[158] S.T. I-II q.95 a.1 ad 2: for it is easier to find the relatively few people of practical reasonableness (sapientes) needed to enact decent laws (rectae leges) than the many people needed to reach sound judgments (ad recte iudicandum) in court; legislation can be long-mediated, but many judgments have to be given in circumstances of some urgency (subito); and legislative judgments, being concerned with matters both general and future, are less likely to be corrupted by affection, ill-will, or some other desire arising in relation to present and pressing litigants and circumstances. Few people left to assess the justice of a case without close direction by law can be trusted to give a just judgment (iustitia animate iudicis non invenitur in multis).

[159] To earlier references, add S.T. II-II q.161 a.1 ad 5: “civil life (vita civilis), in which the subjection of one person to another is determined according to the legal order (secundum legis ordinem).”

[160] I-II q. 105 a.2c: “ ... ut communicatio hominum ad invicem iustis praeceptis legis ordinetur.” Similarly II-II q.42 a.2c: the unity [of a people, whether state or kingdom] attacked by desertion is a unity of law and common welfare (iuris et communis utilitatis). When commenting on Aristotle’s characterization of the “complete community” (koinonia telei[[a]]) as one arranged to secure sufficiency in the necessities of life and, beyond that, in such a way that people live in a morally good way, Aquinas adds a restrictive qualification: “insofar as people’s lives are directed toward virtues through state laws (inquantum per leges civitatis ordinatur vita hominum ad virtutes)”: In Pol. I.1 n.23 [31].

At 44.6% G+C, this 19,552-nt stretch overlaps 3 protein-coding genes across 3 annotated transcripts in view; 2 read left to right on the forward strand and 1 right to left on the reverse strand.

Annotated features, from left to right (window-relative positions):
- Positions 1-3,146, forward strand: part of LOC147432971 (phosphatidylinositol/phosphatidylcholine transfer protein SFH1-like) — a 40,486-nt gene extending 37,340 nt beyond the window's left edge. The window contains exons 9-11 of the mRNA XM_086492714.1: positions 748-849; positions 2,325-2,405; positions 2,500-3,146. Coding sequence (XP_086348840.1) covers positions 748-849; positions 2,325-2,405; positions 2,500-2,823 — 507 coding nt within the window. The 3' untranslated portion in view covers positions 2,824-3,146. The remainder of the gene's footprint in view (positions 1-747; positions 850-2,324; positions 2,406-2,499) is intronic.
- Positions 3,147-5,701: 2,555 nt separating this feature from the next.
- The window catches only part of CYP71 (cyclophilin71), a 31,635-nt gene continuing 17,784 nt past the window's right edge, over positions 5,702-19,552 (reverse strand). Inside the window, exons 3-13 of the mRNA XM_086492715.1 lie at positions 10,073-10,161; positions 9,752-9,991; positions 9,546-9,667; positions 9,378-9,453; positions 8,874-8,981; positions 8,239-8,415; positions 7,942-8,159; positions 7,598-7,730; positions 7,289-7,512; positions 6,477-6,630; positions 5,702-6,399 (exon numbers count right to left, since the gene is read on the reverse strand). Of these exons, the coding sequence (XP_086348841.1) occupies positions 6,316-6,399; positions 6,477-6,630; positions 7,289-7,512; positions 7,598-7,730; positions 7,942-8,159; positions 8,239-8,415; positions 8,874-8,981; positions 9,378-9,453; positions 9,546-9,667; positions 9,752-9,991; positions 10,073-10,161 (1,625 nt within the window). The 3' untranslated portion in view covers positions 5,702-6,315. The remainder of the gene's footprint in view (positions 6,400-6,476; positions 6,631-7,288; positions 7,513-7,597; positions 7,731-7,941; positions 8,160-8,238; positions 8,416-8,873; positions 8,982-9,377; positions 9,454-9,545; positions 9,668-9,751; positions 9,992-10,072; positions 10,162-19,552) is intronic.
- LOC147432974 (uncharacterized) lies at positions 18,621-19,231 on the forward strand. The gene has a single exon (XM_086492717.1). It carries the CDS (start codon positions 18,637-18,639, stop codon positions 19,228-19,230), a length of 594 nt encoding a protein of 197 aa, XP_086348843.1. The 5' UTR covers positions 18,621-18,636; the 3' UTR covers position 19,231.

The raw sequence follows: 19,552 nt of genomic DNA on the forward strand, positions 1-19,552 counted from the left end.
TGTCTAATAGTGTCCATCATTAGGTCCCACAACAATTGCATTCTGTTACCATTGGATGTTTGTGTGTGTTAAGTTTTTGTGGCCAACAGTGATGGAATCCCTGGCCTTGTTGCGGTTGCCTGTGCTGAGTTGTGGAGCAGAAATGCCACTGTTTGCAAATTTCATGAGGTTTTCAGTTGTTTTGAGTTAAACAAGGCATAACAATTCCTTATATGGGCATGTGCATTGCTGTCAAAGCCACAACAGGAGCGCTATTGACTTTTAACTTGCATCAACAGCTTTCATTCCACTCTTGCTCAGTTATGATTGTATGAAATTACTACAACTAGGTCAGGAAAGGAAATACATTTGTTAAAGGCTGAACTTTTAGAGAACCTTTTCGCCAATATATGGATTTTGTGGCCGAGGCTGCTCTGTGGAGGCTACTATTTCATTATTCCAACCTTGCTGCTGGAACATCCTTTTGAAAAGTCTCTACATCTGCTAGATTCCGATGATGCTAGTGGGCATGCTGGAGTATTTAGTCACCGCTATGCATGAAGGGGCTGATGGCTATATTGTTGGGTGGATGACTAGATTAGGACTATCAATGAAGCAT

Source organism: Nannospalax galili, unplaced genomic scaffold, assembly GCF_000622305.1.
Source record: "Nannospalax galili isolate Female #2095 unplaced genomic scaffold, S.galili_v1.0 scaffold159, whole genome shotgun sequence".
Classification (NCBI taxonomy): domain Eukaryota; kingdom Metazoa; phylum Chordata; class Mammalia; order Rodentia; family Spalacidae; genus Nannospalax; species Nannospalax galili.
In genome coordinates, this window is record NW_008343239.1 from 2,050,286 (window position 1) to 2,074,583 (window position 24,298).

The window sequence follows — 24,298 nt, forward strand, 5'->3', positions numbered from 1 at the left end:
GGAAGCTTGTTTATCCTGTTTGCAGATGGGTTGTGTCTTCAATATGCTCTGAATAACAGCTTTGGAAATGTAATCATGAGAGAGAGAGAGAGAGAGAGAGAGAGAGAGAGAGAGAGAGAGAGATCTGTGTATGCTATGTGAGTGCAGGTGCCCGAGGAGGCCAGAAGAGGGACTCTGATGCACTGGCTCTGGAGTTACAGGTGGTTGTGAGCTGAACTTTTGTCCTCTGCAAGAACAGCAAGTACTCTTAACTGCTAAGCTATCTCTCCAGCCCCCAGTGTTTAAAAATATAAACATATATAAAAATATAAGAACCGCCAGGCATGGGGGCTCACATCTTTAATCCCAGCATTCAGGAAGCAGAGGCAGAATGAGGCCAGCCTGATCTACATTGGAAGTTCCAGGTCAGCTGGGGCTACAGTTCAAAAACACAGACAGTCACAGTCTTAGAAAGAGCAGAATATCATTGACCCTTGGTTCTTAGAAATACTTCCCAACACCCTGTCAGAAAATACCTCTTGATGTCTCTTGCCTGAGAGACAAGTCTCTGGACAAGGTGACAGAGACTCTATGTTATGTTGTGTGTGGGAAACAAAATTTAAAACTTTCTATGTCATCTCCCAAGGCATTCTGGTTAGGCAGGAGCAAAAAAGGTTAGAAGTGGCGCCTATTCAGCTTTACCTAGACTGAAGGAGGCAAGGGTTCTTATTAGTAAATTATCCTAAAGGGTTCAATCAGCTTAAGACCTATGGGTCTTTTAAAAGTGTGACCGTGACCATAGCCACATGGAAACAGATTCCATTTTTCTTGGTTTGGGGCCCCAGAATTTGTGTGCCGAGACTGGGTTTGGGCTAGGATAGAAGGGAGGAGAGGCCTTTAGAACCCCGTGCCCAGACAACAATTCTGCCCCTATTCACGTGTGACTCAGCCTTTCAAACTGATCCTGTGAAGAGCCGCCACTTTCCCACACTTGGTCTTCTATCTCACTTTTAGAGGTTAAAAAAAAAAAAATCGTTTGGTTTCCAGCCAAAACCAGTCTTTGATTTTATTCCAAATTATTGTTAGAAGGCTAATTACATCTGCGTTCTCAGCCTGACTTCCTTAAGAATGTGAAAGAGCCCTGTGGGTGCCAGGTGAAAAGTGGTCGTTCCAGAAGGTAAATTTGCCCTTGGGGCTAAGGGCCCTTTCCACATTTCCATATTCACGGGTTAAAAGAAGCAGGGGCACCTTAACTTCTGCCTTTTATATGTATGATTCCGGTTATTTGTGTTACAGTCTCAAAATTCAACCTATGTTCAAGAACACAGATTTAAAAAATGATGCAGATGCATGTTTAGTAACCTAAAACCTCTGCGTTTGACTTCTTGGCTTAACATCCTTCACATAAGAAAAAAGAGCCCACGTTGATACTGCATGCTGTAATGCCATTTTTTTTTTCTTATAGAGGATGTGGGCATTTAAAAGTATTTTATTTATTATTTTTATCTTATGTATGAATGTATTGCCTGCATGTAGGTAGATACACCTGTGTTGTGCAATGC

[161] S.T. II-II q.117 a.6c.

[162] IV Sent. d.19 q.2 a.1 ad 6.

[163] See, for example, III Sent. d.30 q.1 a.1 ad 4; IV Sent. d.38 q.1 a.4 sol.1 ad 3.

[164] Even when one recognizes that one’s spouse or child has been sentenced by law justly and for the common good, one has no duty to stop wanting the punishment not to be imposed; one is fully entitled to hope that one’s family’s private common good will prevail in this way. In this precise sense, one can rightly prefer the private good of spouse, child, self, and family to the public and political common good: S.T. I-II q.19 a.10c; III q.18 a.6c: the preference does not contradict the public common good, and should not extend to willing to impede the public good. (It is not the sort of preference one shows in choosing one option rather than another available option which one also regards as acceptable; still less is it the sort of preference one shows in ranking two commensurables.)

Copyright 1998 by Georgetown University Press.